D.Cipher, for example, has worked to fill these gaps in the following ways:
- Providing paid performance opportunities for artists by partnering with organizations such as the Detroit Riverfront Conservancy to activate cultural dead zones with live music.
- Hosting panel discussions and workshops where musicians learn practical action steps to develop and advance their careers.
- Offering music master-classes with established Detroit musicians that preserve the city’s legacy and provide an intergenerational learning experience for emerging musicians.
- Uniting the music community through artist listening sessions that explore collective voice.
- Providing artists opportunities to sharpen their skills and think more critically about their work, while fostering potential collaborations.
We are currently in the process of launching our “musician sheds,” or recorded jam sessions with a small live audience, giving listeners an opportunity to get inside of the music and connecting musicians to supporters in a unique and exciting ways.
Our work has been grassroots, steadfast and grounded in the spirit of collaboration, but we aren’t the only ones in this movement. There are additional organizations, such as Detroit Sound Conservancy, Assemble Sound, We Are Culture Creators and the Detroit Institute of Music Education that have played their part in elevating our city’s music economy.
Many companies and foundations, along with countless individuals, have stepped up to support Detroit’s music economy. This engagement has had a big impact. In fact, in a recent assessment of the evolution of Detroit’s arts ecosystem from 2011-15, Knight Foundation found that music and performing arts-based organizations were the fastest growing in terms of new organizations and investment revenue during that time.
The DIY, independent, blue collar soulfulness that is the Detroit DNA is embedded in the fabric and sound of every musician and music-driven organization in our city. It is why Aretha Franklin is the musical national treasure of this country; it is how Motown changed the music industry forever; it is why Eminem is one of the greatest hip-hop artists of all time; and it is the reason that Detroit will continue to be respected as a great music city worldwide. Detroit is a music city, even if our local officials and leaders fail to leverage it as a pillar of the Detroit identity and a factor in the its current and continued revival.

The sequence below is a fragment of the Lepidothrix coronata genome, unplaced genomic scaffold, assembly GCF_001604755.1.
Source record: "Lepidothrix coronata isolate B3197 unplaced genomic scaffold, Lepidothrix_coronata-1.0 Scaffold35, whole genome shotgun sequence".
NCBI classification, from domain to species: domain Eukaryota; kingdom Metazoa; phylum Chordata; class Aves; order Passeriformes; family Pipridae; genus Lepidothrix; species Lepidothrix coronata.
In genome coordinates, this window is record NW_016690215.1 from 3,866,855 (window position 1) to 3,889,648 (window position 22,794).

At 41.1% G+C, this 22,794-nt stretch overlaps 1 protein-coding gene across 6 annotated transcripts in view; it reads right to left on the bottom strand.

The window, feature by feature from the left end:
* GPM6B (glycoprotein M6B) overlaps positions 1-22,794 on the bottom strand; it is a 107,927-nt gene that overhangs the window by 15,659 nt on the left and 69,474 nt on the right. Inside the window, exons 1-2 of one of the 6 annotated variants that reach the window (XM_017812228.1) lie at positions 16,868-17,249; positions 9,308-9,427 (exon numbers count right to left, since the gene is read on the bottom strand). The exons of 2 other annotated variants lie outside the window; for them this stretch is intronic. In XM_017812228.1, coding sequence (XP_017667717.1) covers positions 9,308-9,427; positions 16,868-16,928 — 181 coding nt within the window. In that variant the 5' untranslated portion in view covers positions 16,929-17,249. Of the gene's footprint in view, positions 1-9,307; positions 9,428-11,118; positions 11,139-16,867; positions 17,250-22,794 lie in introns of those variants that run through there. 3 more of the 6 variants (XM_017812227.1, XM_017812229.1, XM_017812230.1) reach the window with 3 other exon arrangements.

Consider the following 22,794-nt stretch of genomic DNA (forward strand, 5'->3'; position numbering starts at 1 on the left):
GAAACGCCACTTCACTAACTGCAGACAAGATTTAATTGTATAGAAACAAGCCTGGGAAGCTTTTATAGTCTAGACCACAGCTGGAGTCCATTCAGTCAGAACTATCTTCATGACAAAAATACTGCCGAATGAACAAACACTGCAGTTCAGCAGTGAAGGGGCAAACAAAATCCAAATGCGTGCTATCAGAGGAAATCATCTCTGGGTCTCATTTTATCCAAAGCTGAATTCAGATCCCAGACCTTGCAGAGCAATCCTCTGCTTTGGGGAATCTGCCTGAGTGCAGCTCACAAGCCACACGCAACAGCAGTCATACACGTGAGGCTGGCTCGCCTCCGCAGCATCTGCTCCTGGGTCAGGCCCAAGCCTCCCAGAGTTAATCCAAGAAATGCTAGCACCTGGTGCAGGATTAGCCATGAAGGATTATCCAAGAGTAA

“Many companies and foundations, along with countless individuals, have stepped up to support Detroit’s music economy. This engagement has had a big impact.”
Knight Foundation’s study also revealed that while individual, corporate and philanthropic investments in the local arts scene were on the rise, government investment has dropped. Imagine the potential of Detroit’s music economy if our decision-makers were to value the musical arts not only with their minds, ears and hearts, but with strategic, deliberate and tangible financial- and policy-driven action.
Until that time comes, D.Cipher will continue to contribute to the soundtrack of the greatest renaissance the world has ever seen. We will keep rocking on.
Learn more about Knight’s recent report on the arts ecosystem in Detroit here.
Image (top): The founders of D. Cipher, from left to right: Nique Love Rhodes (Dominique Campbell); Insite The Riot; and Juuni. Credit: Allandra Bulger.